Why it is hard to sue big companies and win?
There are companies that spend a lot of money on attorneys. When this is the case, the practice is often used to help reduce the likelihood of successful litigation against the organization.
It is a safe guess that some of the money spent on legal fees is being spent on specialized services, where there are a relatively small number of attorneys who can handle the work competently. This means that all the rest is work that could be handled by virtually any competent attorney with little risk to your organization.
Some corporations identify those law firms and individual lawyers competent enough to cause them problems if they were to be sued, and well- funded enough to be able to handle a case on contingency. And then put them on retainer to handle something. Actually, to handle anything!
Let us assume that an organization spends something in the neighborhood of $100 million each year on attorneys, and that more or less half their legal expense goes to one or more principal firms. This leaves $50 million they can dole out in $10,000 chunks to other firms. Five thousand of them, to be exact.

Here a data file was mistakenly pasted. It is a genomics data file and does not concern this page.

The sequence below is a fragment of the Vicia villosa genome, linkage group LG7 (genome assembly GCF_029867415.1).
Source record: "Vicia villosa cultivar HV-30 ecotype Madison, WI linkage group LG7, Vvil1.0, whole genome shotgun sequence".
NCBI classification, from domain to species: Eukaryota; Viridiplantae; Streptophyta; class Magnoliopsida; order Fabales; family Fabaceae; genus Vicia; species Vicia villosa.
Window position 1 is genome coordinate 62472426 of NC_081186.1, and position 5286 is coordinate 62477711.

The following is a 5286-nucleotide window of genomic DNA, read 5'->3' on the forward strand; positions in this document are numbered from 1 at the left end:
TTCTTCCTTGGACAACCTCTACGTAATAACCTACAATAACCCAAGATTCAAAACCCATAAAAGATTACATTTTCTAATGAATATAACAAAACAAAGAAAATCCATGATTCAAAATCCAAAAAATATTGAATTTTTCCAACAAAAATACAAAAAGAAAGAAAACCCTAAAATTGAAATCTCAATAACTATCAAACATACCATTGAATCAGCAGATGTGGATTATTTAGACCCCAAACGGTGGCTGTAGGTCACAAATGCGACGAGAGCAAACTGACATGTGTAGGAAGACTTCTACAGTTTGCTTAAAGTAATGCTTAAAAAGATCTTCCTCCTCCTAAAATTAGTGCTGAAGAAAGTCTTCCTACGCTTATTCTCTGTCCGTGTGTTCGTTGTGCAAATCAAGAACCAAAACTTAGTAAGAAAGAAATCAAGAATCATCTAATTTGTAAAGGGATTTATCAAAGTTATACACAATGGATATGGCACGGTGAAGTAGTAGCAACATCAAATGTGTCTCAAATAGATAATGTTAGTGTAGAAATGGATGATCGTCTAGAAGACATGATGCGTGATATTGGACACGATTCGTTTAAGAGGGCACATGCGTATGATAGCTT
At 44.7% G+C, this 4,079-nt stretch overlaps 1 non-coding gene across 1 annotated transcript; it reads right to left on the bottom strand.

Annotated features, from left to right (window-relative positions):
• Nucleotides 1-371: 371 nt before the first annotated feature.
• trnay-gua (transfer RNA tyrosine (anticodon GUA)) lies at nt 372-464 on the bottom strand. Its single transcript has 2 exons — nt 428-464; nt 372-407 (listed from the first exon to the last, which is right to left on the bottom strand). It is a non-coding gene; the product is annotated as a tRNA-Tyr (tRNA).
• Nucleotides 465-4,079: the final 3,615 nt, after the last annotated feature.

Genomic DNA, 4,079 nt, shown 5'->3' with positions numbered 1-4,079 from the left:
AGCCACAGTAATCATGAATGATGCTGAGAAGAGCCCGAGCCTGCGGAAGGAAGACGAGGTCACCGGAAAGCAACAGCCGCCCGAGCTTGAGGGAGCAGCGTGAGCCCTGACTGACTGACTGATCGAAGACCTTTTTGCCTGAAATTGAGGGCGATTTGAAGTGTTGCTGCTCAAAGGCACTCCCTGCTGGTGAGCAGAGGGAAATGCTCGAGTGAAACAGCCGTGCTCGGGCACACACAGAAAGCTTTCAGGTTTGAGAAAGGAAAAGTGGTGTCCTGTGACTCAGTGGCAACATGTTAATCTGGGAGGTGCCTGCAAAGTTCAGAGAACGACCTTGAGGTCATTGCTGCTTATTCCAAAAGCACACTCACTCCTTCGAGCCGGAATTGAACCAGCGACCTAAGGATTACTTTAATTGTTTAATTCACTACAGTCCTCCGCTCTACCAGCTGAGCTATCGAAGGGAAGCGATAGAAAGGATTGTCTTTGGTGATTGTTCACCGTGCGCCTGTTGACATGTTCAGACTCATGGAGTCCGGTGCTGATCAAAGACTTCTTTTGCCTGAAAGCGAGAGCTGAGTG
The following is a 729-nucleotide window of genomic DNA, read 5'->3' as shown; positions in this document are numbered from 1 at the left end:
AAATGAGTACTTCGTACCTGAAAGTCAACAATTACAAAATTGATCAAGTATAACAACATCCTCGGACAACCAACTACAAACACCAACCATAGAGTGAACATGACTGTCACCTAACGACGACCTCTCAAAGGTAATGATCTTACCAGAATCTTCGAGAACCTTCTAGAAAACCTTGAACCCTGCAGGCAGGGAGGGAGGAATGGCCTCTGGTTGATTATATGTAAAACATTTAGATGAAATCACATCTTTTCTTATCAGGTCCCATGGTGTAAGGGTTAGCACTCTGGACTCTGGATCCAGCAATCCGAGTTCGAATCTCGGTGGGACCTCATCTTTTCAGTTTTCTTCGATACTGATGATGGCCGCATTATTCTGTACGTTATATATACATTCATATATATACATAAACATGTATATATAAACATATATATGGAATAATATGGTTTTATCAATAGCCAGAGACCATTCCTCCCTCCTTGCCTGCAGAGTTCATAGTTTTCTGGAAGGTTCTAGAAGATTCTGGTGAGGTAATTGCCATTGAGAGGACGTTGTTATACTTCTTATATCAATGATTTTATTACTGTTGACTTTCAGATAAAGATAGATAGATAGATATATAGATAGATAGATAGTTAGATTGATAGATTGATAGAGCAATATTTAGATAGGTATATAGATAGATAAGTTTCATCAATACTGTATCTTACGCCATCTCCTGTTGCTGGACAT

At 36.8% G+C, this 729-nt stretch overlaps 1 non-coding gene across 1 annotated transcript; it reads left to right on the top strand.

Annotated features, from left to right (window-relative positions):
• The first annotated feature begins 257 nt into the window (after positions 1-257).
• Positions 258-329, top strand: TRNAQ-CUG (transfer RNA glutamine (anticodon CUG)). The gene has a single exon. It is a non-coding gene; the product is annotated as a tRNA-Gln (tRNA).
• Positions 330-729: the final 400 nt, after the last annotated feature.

The downside to this practice would be that they have to add an extra staff member or two to co-ordinate what is being done.
The upside is that an additional 5,000 firms have been removed as possible opposing counsel because of potential conflict of interest issues. This greatly reduces the likelihood of a litigant finding competent counsel, and thus decreases the likelihood of a successful suit against them.
Is it possible to sue a large company and win? Sure. This editor remembers that when he was a youngster someone took New York Bell to small claims court, which forced the rewiring of a central office. And anyone who has seen Erin Brockovich knows the power of a class action suit.